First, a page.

Protecting your Shrubs and Trees from Winter Burn
Laura Peterson, Certified Arborist
I cannot begin to guess what this winter is going to bring; 2 feet of snow covering the ground until March, below zero with high winds and no snow until January or mild 40 degree days with sporadic snowfall and 2 inches of ice covering everything in March. Whatever conditions occur this winter it is bound to be dry for the evergreens. Soil moisture is a factor, but the almost constant winds from November through February are extremely drying and damaging to evergreens.
Drying Winter Harms Trees
Native evergreen trees and shrubs are well adapted to our winters, but the majority of plants in landscapes are not native and don’t have the resources to combat the drying winds.
Plants lose moisture through pores in the leaves. If there is not sufficient soil moisture, this water loss can cause them to ‘Burn’ and turn brown and, if severe enough, can even kill smaller or stressed plants. There are a couple of ways to reduce this water loss in evergreens. We offer Anti-Desiccant sprays that will provide a thin protective layer over the leaves to prevent water loss. Supplemental watering during dry periods (when soil is not frozen) can also help to get evergreens through the winter.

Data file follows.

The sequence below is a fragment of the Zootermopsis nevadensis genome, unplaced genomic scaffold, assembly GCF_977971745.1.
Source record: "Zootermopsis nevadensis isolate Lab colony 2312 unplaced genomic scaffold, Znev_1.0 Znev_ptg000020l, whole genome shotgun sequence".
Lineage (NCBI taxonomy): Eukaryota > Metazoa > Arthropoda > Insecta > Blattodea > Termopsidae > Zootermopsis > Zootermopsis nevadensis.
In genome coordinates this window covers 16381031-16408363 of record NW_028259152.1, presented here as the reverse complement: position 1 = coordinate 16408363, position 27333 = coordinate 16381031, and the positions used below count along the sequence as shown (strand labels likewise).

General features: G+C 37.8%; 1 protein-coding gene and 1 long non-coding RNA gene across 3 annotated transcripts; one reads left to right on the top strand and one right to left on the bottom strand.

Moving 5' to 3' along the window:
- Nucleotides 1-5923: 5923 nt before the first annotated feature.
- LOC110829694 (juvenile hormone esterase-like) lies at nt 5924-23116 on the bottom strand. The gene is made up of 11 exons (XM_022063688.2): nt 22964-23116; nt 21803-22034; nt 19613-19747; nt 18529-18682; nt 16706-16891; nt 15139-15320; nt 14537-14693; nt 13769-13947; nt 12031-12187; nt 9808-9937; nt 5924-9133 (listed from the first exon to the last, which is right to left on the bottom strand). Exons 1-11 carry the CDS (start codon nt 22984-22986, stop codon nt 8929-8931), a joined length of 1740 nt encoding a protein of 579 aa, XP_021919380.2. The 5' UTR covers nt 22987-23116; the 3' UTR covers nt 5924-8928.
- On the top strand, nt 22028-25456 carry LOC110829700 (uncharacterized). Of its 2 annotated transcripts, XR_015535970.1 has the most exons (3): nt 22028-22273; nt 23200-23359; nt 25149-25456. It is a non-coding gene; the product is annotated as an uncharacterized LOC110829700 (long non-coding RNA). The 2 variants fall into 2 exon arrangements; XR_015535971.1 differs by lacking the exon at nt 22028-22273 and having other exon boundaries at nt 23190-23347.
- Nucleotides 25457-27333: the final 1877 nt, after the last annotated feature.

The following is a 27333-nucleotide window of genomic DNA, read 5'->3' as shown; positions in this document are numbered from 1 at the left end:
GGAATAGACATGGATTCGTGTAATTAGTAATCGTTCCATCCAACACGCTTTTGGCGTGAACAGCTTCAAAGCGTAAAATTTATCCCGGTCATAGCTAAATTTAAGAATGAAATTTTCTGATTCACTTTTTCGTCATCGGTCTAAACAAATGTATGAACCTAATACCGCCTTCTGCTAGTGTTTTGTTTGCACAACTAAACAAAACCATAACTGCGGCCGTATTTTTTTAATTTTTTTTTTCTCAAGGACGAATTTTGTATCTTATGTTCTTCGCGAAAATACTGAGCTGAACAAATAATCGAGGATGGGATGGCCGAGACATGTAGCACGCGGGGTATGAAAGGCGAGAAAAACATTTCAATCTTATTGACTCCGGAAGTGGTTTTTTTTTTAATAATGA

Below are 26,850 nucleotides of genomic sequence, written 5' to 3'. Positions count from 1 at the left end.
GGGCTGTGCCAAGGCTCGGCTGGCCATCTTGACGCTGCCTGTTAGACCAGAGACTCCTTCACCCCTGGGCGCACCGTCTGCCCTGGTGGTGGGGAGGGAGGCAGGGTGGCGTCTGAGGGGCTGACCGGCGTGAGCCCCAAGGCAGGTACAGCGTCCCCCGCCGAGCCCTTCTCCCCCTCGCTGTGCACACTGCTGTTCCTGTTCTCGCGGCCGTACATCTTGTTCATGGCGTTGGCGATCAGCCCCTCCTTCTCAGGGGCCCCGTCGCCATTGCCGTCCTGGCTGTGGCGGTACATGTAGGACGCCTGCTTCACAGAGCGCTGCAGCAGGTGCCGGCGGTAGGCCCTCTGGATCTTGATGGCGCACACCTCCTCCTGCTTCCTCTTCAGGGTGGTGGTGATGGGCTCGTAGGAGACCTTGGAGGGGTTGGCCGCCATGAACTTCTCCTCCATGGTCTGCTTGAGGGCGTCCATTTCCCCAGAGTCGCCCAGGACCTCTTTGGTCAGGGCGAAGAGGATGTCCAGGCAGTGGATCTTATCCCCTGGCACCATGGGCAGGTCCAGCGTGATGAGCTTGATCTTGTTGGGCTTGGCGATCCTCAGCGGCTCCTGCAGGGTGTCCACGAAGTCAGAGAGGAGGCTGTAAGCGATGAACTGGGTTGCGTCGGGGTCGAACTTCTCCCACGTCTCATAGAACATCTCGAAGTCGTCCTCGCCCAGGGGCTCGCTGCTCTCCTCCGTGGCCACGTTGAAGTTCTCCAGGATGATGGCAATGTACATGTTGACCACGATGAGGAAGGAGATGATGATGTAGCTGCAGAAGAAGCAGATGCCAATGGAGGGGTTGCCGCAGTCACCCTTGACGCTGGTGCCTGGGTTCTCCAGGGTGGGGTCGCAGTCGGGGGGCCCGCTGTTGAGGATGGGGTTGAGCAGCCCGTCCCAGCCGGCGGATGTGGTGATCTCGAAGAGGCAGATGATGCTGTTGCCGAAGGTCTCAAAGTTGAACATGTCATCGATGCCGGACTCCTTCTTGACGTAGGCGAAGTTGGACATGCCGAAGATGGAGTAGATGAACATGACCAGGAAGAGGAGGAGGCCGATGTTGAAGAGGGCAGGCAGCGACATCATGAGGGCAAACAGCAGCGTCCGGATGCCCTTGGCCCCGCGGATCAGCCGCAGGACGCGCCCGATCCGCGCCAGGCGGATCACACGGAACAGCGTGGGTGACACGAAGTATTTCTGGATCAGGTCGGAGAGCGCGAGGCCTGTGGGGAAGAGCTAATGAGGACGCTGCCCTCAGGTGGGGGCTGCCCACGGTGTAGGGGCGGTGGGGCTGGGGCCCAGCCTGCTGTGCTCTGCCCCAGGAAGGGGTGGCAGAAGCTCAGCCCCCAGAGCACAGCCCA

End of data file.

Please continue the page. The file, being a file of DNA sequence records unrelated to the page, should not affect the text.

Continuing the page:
Which shrubs and trees are most vulnerable?
Some varieties that are more susceptible even in more protected locations include:
Boxwood (all varieties)
Rhododendron & Azalea
Juniper (all varieties)Yews
Magnolia (evergreen types)
If you have evergreens in your yard please call today and we will evaluate your need for Anti-Desiccant sprays. Most evergreens will suffer some amount of dieback if planted in an exposed location and unprotected from the drying winds.